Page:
Nanaimo-Ladysmith school district gets started on new budget amid unknowns

Ministry’s per-student funding increase doesn’t fully cover pay raises for teachers and support staff

Nanaimo Ladysmith Public Schools. (News Bulletin file photo)
Nanaimo school district reports COVID-19 case at Fairview Elementary

April 9 exposure the fourth case reported in SD68 since spring break

The old career resource centre, formerly Quennell School, was demolished last week. (Photo courtesy Erik Warners)
Old career centre and school demolished in Nanaimo’s Old City Quarter

School district says building was decaying and was unsuitable for use

Nanaimo Fire Rescue’s two new pumper trucks, slated to be delivered in the fall, will have battery-powered idle-reduction technology. (News Bulletin file photo)
Nanaimo’s newest fire trucks will come with idle-reduction technology

Pumper trucks arriving from U.S.-based manufacturer will use battery power to save fuel

A raccoon prowls near a porch in north Nanaimo last fall. (News Bulletin file photo)
LETTER TO THE EDITOR: Attack on dog shows raccoons can be nasty creatures

We had to take our black lab to the emergency vet for treatment, says letter writer

The old career resource centre, formerly Quennell School, was demolished last week. (Photo courtesy Erik Warners)
Old career centre and school demolished in Nanaimo’s Old City Quarter

School district says building was decaying and was unsuitable for use

AstraZeneca vaccine is becoming available at B.C. pharmacies outside the Lower Mainland, as of Friday, April 9. THE CANADIAN PRESS/AP-Frank Augstein
Immunization program expands to five Nanaimo pharmacies

Residents 55-65-year-old can get their first dose of AstraZeneca vaccine

RCMP crest. (Black Press Media files)
UPDATE: RCMP investigating after child, 6, dies at motel in Duncan, B.C.

The BC Coroners Service is conducting its own investigation into the circumstances around the child’s death

RCMP display some of the fish seized from three suspects who pleaded guilty to violating the Fisheries Act in 2019, in this undated handout photo. THE CANADIAN PRESS/HO - RCMP
3 banned from fishing, holding licences after overfishing violations near Vancouver Island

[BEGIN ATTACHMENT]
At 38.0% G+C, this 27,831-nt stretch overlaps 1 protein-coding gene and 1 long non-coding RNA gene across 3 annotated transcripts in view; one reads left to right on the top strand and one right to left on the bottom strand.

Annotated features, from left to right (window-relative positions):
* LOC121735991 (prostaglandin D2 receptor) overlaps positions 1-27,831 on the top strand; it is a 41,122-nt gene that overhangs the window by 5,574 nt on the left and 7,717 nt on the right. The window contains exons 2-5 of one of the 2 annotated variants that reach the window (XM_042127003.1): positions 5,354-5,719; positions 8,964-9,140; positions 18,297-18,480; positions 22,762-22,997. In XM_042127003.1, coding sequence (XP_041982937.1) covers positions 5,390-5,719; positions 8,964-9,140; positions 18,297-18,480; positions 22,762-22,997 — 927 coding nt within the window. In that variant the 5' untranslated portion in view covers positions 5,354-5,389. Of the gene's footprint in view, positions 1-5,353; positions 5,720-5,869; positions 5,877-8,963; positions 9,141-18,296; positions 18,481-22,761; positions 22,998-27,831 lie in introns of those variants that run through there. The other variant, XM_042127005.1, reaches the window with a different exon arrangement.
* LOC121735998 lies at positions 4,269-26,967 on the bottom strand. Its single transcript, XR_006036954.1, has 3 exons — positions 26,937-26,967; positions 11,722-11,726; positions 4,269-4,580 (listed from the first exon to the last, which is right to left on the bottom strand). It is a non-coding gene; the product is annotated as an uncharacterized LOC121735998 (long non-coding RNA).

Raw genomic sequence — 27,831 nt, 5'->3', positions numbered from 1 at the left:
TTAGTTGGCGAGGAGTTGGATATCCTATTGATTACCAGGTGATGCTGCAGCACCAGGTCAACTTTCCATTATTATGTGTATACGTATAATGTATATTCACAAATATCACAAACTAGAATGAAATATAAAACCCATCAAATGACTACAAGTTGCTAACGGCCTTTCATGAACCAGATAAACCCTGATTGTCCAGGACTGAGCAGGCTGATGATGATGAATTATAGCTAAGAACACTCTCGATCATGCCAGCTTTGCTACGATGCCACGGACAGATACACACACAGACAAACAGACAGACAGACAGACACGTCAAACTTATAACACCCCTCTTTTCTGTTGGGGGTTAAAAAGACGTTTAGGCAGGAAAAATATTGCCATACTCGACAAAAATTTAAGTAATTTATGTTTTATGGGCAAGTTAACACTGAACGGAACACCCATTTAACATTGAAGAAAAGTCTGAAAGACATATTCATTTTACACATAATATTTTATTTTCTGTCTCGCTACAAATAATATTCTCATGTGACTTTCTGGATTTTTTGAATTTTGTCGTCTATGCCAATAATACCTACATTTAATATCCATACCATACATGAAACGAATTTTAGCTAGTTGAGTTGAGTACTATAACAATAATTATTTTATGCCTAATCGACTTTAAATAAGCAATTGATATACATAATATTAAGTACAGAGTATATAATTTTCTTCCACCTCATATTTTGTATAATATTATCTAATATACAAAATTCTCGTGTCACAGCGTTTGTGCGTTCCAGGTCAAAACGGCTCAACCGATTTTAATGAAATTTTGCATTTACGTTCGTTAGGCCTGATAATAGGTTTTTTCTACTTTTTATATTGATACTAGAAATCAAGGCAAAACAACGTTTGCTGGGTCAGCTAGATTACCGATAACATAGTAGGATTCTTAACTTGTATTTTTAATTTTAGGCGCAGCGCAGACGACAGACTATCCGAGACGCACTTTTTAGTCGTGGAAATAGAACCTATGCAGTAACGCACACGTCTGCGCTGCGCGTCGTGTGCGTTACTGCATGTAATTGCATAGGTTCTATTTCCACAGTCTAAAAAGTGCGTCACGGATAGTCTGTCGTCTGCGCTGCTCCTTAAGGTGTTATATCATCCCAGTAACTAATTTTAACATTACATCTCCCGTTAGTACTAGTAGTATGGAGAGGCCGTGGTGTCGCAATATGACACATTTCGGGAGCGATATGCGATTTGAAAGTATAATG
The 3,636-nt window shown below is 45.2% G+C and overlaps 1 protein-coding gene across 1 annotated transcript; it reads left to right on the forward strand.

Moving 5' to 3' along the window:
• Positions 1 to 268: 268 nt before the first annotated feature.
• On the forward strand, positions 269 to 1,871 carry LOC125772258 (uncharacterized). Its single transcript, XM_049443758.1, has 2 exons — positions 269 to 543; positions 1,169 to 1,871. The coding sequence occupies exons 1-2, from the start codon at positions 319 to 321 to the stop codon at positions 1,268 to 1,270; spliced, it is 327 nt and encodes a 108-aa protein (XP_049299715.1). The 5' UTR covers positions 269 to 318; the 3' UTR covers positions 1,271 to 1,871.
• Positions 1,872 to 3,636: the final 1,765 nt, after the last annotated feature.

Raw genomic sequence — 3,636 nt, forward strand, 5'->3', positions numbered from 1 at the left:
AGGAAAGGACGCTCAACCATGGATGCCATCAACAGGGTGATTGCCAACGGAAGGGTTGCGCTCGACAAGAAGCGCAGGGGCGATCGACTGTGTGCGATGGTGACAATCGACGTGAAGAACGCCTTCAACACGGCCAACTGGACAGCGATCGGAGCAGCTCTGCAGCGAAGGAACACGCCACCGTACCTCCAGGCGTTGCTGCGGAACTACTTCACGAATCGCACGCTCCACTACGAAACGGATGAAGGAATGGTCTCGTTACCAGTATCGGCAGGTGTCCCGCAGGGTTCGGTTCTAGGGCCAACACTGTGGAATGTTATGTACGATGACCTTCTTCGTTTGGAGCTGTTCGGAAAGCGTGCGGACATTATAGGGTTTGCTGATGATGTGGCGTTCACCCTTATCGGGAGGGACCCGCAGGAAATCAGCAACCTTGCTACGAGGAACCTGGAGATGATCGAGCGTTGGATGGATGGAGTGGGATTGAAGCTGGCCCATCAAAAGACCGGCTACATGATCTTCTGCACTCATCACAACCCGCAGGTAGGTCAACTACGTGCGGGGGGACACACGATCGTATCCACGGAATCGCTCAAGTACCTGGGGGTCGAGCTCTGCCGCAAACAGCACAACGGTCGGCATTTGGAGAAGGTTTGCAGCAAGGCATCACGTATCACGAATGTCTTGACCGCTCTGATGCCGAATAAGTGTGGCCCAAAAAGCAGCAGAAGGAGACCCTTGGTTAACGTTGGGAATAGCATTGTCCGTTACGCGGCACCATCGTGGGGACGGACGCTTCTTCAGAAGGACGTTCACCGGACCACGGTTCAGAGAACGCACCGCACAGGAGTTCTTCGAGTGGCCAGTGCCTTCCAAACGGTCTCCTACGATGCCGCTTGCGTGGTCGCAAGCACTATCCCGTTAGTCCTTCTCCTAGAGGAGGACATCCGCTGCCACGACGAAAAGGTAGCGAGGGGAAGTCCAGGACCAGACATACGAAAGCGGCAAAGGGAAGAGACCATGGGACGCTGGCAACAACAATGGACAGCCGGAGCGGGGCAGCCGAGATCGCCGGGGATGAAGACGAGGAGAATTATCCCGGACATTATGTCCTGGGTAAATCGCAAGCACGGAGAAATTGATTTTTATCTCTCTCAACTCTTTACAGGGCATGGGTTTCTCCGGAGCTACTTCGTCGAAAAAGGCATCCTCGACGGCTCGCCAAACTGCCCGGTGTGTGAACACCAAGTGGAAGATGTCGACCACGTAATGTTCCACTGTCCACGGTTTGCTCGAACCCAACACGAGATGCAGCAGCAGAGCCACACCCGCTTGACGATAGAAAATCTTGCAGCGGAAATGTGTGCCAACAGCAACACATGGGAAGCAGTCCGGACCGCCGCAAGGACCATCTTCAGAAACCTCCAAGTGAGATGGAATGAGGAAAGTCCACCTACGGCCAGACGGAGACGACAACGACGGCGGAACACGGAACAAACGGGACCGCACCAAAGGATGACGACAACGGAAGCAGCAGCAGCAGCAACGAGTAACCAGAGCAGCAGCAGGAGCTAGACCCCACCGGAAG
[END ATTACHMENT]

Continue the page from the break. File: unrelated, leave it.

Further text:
Mounties seized the group’s 30-foot fishing vessel and all equipment on board at the time

B.C. Premier John Horgan responds to questions during a postelection news conference in Vancouver, on Sunday, October 25, 2020. British Columbia’s opposition Liberals and Greens acknowledge the COVID-19 pandemic has presented huge challenges for Horgan’s government, but they say Monday’s throne speech must outline a coherent plan for the province’s economic, health, social and environmental future. THE CANADIAN PRESS/Darryl Dyck
Horgan’s NDP to bring in throne speech in B.C., Opposition wants coherent plan

Farnworth said the budget will include details of government investment in communities and infrastructure

Firefighters, including those from Cranberry volunteer department, are battling a blaze in the Nanaimo River Road area. (Chris Bush/News Bulletin)
Dwelling destroyed, two taken to hospital after Nanaimo River Road blaze

Firefighers arrived to find dwelling and garage fully engulfed in flame at property south of Nanaimo

People walk past the Olympic rings in Whistler, B.C., Friday, May 15, 2020. Whistler which is a travel destination for tourists around the world is seeing the effects of travel bans due to COVID-19. THE CANADIAN PRESS/Jonathan Hayward
Adults living, working in Whistler, B.C., eligible for COVID-19 vaccine on Monday

The move comes as the province deals with a rush of COVID-19 and variant cases in the community

Most Read